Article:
Why Does Wine Make Your Mouth Feel Dry?
Check out our new website!
Thanks to Squarespace for sponsoring this video.
Thanks also to our supporters on
Astringent plant chemicals called tannins bind proteins on mucous membrane and skin, generating a prickly, puckery mouthfeel from foods and letting us “tan” skins into leather.
If you want to learn more about this topic, start your googling here:
Tannin: a yellow or brownish chemical present in some plant tissues, used in leather production and ink manufacture, and a contributor to the sensation of astringency Astringency: the sensation caused by the contraction of body tissues due to tannins, often called “mouthfeel” Polyphenol: a chemical compound containing more than one phenolic hydroxyl group, of which tannins are a major group Phenolic: a chemical compound with a hydroxyl group (oxygen & hydrogen) linked directly to a benzene ring
Credits (and Twitter handles):
Script Writer: Alex Reich (@alexhreich)
Script Editor: Kate Yoshida (@KateYoshida)
Video Illustrator: Ever Salazar (@eversalazar)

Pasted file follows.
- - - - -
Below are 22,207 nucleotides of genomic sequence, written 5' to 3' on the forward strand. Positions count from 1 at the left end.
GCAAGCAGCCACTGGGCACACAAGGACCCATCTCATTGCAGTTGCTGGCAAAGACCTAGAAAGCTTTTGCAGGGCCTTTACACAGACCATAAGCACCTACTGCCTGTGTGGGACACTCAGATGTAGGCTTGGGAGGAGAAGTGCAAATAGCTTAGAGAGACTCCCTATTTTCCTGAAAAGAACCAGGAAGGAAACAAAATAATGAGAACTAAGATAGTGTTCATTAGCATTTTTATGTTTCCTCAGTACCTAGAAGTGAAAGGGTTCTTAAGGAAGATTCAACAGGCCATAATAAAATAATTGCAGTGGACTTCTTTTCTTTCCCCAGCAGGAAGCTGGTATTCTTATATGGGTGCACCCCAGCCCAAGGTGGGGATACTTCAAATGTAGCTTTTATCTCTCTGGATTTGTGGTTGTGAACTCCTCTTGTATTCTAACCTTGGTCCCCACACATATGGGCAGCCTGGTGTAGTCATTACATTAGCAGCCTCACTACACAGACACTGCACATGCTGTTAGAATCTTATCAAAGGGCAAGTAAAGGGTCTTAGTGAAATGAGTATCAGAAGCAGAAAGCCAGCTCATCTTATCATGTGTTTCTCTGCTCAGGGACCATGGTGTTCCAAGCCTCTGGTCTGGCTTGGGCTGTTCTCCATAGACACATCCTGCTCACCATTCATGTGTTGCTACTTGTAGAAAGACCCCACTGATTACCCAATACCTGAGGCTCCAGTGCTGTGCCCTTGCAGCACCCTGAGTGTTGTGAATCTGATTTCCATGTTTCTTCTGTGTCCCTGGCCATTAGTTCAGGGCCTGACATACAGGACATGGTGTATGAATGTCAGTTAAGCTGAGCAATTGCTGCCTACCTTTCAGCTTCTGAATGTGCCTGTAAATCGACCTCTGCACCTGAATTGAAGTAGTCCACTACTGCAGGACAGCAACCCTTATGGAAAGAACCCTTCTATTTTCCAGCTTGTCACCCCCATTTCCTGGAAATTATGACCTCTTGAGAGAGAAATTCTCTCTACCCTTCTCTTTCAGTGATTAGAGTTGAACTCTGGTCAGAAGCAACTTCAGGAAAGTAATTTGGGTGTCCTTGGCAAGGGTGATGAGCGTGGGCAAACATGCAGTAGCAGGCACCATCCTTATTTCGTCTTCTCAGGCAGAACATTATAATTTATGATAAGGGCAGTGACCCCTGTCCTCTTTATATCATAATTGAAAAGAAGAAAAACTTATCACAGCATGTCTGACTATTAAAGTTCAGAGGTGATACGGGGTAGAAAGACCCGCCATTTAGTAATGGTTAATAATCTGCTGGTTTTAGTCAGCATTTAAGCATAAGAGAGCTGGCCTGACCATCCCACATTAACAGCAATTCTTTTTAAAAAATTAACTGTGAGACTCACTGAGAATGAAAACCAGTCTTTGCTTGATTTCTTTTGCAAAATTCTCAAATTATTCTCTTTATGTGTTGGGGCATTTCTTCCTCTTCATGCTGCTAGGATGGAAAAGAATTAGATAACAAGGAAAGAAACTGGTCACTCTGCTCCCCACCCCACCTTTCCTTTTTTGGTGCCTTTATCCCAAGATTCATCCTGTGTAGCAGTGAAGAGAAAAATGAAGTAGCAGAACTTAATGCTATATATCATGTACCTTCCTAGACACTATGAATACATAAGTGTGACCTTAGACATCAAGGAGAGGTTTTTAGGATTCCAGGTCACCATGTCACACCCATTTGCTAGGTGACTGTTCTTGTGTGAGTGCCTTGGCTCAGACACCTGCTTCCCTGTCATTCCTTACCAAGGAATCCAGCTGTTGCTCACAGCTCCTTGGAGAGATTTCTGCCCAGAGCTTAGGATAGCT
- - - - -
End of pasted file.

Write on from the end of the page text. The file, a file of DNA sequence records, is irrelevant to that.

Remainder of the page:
Video Director: Henry Reich (@MinutePhysics)
Video Narrator: Emily Elert (@eelert)
With Contributions From: Peter Reich, David Goldenberg
Music by: Nathaniel Schroeder:
Like our videos?
Subscribe to MinuteEarth on YouTube:
Support us on Patreon:
And visit our new website!
Also, say hello on:
And find us on itunes:
Bajec, M. R., & Pickering, G. J. 2008. Astringency: mechanisms and perception. Critical reviews in food science and nutrition, 48(9), 858-875.
Barbehenn, R. V., & Constabel, C. P. 2011. Tannins in plant–herbivore interactions. Phytochemistry, 72(13), 1551-1565.
Covington, A. D. 1997. Modern tanning chemistry. Chemical Society Reviews, 26(2), 111-126.
Covington, A. D. 2009. Tanning chemistry: the science of leather. Royal Society of Chemistry.
Covington, A., Mar 2017, personal communication.
Gawel, R. 1998. Red wine astringency: a review. Australian Journal of Grape and Wine Research, 4(2), 74-95.
Lesschaeve, I. & A.C. Noble. 2005. Polyphenols: factors influencing their sensory properties and their effects on food and beverage preferences. The American journal of clinical nutrition 81, no. 1: 330S-335S.
Siebert, K., Mar 2017, personal communication.